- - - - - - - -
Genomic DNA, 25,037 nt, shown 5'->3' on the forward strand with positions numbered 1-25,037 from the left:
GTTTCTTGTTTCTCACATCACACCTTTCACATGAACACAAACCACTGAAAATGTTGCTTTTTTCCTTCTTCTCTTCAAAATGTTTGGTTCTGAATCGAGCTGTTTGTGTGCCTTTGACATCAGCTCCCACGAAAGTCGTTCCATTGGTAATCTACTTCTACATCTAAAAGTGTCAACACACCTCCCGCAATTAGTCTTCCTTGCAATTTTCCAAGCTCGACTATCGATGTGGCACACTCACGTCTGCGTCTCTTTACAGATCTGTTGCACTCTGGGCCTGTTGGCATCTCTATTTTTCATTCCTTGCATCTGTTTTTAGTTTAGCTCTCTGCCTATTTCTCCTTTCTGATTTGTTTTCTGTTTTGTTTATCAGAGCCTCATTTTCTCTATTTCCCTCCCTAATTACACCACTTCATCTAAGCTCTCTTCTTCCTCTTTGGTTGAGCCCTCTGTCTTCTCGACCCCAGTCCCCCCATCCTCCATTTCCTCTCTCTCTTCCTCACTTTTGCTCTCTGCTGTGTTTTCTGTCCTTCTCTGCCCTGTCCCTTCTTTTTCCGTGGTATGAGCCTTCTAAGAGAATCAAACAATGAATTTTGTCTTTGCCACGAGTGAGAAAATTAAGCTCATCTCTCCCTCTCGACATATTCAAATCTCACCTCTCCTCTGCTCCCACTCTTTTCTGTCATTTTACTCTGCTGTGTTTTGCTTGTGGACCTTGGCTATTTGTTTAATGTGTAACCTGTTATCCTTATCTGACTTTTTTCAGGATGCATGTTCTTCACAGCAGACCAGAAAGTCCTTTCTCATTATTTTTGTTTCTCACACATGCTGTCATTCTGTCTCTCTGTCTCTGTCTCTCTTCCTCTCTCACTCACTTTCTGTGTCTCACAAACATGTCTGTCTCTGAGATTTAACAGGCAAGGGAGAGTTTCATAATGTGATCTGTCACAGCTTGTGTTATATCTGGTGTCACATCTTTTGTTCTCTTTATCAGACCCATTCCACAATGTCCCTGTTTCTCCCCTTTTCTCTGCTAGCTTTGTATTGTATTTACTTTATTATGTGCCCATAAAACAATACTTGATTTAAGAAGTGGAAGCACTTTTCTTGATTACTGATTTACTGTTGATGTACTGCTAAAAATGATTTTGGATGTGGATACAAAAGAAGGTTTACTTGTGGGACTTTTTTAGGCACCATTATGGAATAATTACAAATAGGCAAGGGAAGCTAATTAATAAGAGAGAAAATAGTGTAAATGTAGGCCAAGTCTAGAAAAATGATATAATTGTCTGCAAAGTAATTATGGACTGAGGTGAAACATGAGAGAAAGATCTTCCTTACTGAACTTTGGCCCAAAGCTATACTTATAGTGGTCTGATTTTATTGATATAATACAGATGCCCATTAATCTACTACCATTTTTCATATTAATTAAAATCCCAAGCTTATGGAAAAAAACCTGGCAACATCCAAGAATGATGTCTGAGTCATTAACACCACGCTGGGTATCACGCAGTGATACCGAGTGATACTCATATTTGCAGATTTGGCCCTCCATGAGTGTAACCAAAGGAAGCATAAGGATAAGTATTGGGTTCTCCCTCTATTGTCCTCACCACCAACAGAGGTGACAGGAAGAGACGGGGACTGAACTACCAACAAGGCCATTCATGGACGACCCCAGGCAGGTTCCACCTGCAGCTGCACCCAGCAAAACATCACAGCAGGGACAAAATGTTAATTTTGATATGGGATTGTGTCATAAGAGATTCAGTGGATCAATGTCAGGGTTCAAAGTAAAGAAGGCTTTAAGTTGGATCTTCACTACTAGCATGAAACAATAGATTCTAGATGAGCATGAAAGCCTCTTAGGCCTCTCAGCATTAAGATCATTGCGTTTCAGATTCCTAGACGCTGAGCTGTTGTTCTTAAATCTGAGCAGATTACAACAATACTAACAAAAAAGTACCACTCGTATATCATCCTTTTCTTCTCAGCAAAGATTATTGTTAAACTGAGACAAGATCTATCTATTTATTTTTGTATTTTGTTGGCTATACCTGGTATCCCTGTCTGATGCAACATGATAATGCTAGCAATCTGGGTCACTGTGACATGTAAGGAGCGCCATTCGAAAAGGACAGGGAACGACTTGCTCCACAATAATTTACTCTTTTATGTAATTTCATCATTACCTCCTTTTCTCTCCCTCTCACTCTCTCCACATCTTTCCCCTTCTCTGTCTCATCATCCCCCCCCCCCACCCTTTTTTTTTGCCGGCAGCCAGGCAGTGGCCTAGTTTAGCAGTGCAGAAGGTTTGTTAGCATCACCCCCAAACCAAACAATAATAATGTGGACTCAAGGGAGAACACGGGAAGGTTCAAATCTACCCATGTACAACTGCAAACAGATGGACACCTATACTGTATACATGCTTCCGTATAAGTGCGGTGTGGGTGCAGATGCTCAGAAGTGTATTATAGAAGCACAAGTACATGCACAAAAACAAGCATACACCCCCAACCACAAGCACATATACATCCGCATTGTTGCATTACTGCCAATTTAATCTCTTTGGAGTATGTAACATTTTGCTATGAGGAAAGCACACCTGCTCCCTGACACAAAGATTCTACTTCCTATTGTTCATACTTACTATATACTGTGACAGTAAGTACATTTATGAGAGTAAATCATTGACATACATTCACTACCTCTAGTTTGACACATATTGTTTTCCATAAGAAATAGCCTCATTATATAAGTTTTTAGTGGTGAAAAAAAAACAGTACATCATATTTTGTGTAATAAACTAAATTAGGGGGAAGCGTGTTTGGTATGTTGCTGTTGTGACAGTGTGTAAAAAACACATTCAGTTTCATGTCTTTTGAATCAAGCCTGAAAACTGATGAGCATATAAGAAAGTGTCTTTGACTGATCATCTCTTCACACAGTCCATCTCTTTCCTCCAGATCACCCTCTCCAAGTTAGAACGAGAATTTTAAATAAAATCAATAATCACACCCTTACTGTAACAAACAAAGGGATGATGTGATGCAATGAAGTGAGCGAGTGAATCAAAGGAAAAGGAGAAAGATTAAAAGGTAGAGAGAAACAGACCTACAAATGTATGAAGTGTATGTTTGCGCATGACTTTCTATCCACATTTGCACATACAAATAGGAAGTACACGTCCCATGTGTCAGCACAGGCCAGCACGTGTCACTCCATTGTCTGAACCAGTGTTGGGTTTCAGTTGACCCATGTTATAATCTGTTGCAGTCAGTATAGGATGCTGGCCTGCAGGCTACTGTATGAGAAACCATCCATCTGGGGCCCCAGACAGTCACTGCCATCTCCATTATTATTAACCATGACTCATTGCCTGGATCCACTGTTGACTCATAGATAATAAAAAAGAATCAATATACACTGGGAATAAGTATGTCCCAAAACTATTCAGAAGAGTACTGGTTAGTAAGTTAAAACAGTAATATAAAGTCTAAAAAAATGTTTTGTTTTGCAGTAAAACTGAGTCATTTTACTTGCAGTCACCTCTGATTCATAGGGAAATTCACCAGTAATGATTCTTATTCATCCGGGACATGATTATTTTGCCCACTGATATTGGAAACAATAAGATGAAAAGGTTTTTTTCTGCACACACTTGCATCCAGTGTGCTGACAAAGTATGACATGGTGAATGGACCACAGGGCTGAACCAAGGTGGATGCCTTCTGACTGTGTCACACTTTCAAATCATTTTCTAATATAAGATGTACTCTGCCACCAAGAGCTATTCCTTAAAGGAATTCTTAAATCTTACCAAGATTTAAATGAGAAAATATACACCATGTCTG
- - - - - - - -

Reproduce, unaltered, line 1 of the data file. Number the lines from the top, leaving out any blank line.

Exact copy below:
Genomic DNA, 25,037 nt, shown 5'->3' on the forward strand with positions numbered 1-25,037 from the left: